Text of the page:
EPBI 473: Integrative Cancer Biology (Fall Semester, 2005)


Instructor:    Tomas Radivoyevitch, Ph.D., Assistant Professor

Department of Epidemiology and Biostatistics, School of Medicine, BRB-G19

Case Western Reserve University

Tel: 216-368-1965; Fax: 216-368-1969

e-mail: radivot@hal.cwru.edu ; website: http://epbi-radivot.cwru.edu/

Course website: http://epbi-radivot.cwru.edu/ICB/


Prerequisites: BIOC 407 (general biochemistry), EPBI 432 (introductory statistics).

Required Reading: Introductory Statistics with R (Dalgaard, 2002; Springer); Theoretical Foundations of Cancer Therapy (Jackson, 1992; http://epbi-radivot.cwru.edu/); papers assigned in class.  

***   Please purchase Dalgaard ASAP. It will be covered at a fast pace in the first lecture. *****


Meeting Place and Times: Wednesdays, classroom: NOA 130 (4:00 pm to 6:30 pm).

Other: Cancer Center Seminars, Thursdays (4:00 pm), Wolstein Auditorium

Computer Laboratory: WG-63

Office Hours (in BRB G-19): 2:00pm–5:30pm (Mondays and Fridays)
Grading: 40% class projects, 20% homeworks, and 40% Exams and Quizzes;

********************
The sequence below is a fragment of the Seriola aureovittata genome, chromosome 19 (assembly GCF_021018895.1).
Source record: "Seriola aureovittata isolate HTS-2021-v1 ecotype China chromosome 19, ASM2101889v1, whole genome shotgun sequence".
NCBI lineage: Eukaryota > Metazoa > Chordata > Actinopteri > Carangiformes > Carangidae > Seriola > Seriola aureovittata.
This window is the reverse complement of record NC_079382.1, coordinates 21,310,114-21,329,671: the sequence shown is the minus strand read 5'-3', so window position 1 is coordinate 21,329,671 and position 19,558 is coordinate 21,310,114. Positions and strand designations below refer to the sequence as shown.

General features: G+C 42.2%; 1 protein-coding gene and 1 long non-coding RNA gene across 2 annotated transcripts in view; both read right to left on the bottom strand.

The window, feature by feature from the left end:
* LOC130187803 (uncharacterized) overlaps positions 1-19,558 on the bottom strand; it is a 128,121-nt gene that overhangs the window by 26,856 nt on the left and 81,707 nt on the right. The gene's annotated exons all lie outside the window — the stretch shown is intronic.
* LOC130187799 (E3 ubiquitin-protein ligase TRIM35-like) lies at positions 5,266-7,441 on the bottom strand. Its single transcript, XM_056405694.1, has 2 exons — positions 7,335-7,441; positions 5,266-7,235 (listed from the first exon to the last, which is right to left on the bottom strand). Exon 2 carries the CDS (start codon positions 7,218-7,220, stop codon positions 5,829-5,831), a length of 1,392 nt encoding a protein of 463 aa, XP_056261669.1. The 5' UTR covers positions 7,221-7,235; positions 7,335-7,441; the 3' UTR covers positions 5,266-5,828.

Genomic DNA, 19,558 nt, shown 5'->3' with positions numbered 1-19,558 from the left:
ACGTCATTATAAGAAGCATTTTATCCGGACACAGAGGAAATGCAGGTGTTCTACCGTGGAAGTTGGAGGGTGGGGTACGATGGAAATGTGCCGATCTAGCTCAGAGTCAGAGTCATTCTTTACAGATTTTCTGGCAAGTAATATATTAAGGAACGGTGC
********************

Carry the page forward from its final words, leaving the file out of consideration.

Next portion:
HW solutions are due by email by 4pm the following Tuesday (i.e. 24 hours before the next class).

Links: (ICB) http://icbp.nci.nih.gov/ ;  http://plan.cancer.gov/biology.shtml (software)  http://www.r-project.org/; http://www.bioconductor.org/; http://www.sbml.org/; (data)  http://www.rerf.or.jp/ http://seer.cancer.gov/ ;  http://www.ncbi.nlm.nih.gov/geo/

***   Please obtain the SEER and Abomb data sets form the SEER and RERF links ASAP. The SEER data should be obtained as text files. *****


Course Description: This is a project-focused research level course in integrative cancer biology (ICB), an emergent field in which mathematical models and computer simulations are used to synthesize various forms of cancer data to yield experimentally testable scientific hypotheses. The course is designed for oncologists and cancer biologists who are interested in learning how to apply mathematics and a high level programming language (the freeware R) to analyses of cancer research data. Data on all levels will be considered, ranging from epidemiological datasets to DNA microarray datasets. 


Lecture slides with audio are available collectively here.


Supplementary material (http://epbi-radivot.cwru.edu/ICSB2005/) will be derived from ICB workshops of ICSB meetings, see http://csbi.mit.edu/icsb-2005.



Tentative Schedule: